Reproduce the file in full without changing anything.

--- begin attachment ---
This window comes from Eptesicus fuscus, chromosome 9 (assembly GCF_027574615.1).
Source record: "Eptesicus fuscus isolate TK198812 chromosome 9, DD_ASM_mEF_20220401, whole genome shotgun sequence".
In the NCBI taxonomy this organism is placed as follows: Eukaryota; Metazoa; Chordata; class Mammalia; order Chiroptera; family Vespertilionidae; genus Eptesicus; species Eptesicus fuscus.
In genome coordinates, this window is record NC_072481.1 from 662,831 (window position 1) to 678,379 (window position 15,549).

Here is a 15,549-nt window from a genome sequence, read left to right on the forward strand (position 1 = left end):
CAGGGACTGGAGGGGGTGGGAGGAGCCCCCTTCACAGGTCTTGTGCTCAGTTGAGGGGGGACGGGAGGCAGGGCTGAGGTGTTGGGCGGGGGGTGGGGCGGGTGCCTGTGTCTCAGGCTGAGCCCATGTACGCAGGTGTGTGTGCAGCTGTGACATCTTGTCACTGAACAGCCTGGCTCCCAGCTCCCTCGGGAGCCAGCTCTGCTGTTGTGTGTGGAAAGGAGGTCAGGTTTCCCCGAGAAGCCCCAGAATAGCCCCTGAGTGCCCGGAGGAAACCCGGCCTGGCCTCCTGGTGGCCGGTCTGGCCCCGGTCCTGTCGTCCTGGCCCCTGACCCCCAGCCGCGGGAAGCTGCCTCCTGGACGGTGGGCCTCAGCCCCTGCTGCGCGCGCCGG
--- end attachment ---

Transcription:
This window comes from Eptesicus fuscus, chromosome 9 (assembly GCF_027574615.1).
Source record: "Eptesicus fuscus isolate TK198812 chromosome 9, DD_ASM_mEF_20220401, whole genome shotgun sequence".
In the NCBI taxonomy this organism is placed as follows: Eukaryota; Metazoa; Chordata; class Mammalia; order Chiroptera; family Vespertilionidae; genus Eptesicus; species Eptesicus fuscus.
In genome coordinates, this window is record NC_072481.1 from 662,831 (window position 1) to 678,379 (window position 15,549).

Here is a 15,549-nt window from a genome sequence, read left to right on the forward strand (position 1 = left end):
CAGGGACTGGAGGGGGTGGGAGGAGCCCCCTTCACAGGTCTTGTGCTCAGTTGAGGGGGGACGGGAGGCAGGGCTGAGGTGTTGGGCGGGGGGTGGGGCGGGTGCCTGTGTCTCAGGCTGAGCCCATGTACGCAGGTGTGTGTGCAGCTGTGACATCTTGTCACTGAACAGCCTGGCTCCCAGCTCCCTCGGGAGCCAGCTCTGCTGTTGTGTGTGGAAAGGAGGTCAGGTTTCCCCGAGAAGCCCCAGAATAGCCCCTGAGTGCCCGGAGGAAACCCGGCCTGGCCTCCTGGTGGCCGGTCTGGCCCCGGTCCTGTCGTCCTGGCCCCTGACCCCCAGCCGCGGGAAGCTGCCTCCTGGACGGTGGGCCTCAGCCCCTGCTGCGCGCGCCGG